UW sponsors brucellosis management tools meeting in Pinedale
University of Wyoming researchers are sponsoring a meeting in Pinedale to find producers willing to offer their experiences and opinions on brucellosis management activities.
The meeting is 1 p.m., Feb. 20, at the Moose Creek Trading Co.
Scientists from the UW College of Agriculture want to estimate the costs to ranchers of using such management techniques as adult booster vaccinations, fencing haystacks, delaying grazing on allotments, spaying heifer calves and running steers, among others.
"When producers need to make a management decision, ideally they would be able to weigh the benefits against the costs," said Dannele Peck, an assistant professor in the Department of Agricultural and Applied Economics. "In the case of brucellosis management activities, the benefits are extremely difficult to measure. You need to know by how much a specific management activity, such as fencing haystacks, reduces the risk of cattle contracting brucellosis, and then place a dollar value on that reduction in risk. Extensive field research is needed to quantify management activities' benefits. In the meantime, however, we can at least provide cost information to producers considering these management activities."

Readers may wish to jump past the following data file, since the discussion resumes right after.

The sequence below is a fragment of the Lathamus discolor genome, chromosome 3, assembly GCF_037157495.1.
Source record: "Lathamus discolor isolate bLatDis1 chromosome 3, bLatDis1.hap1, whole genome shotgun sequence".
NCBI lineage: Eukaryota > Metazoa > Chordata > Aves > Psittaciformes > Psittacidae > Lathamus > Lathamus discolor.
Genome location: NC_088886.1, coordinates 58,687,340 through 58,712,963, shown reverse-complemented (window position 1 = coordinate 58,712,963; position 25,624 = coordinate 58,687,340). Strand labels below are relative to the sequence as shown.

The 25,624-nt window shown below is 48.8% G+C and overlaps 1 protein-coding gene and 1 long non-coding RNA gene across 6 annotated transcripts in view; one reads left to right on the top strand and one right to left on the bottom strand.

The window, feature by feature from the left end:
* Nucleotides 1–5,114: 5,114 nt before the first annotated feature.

Researchers at the meeting will describe the project, gather preliminary information about producers' thoughts/experiences on implementing strategies and provide opportunities for individuals to confidentially indicate their interest in participating in the project.
"We hope to connect with producers who are already implementing brucellosis management activities, or those who have thought critically about implementing them but decided not to, to learn about the more subtle ways in which a ranch's day-to-day operations are affected by the adoption of each practice," said Peck. "Producers are the only ones who know the ins and outs of ranching well enough to make sure we haven't missed any important costs."
The research is part of a larger program on the economics of wildlife/livestock disease by Peck and Ben Rashford, also an assistant professor in the department. The research started when the two joined the college two years ago.
"It has taken us some time to gain a sufficient understanding of disease issues around the state, such as brucellosis, to begin identifying gaps our research program can help fill," said Peck. "We would ultimately like to be able to compare the benefits and costs of each brucellosis management tool available to producers in order to identify the most cost-effective combination of tools for achieving their desired level of risk reduction."
Research outcomes will be made available through University of Wyoming Cooperative Extension Service publications.
Those interested in attending the meeting are asked to RSVP to help estimate seating and refreshments requirements by calling 307-367-4380 or by e-mailing firstname.lastname@example.org.
For questions about the study, Peck can be reached at 307-766-6412 or email@example.com.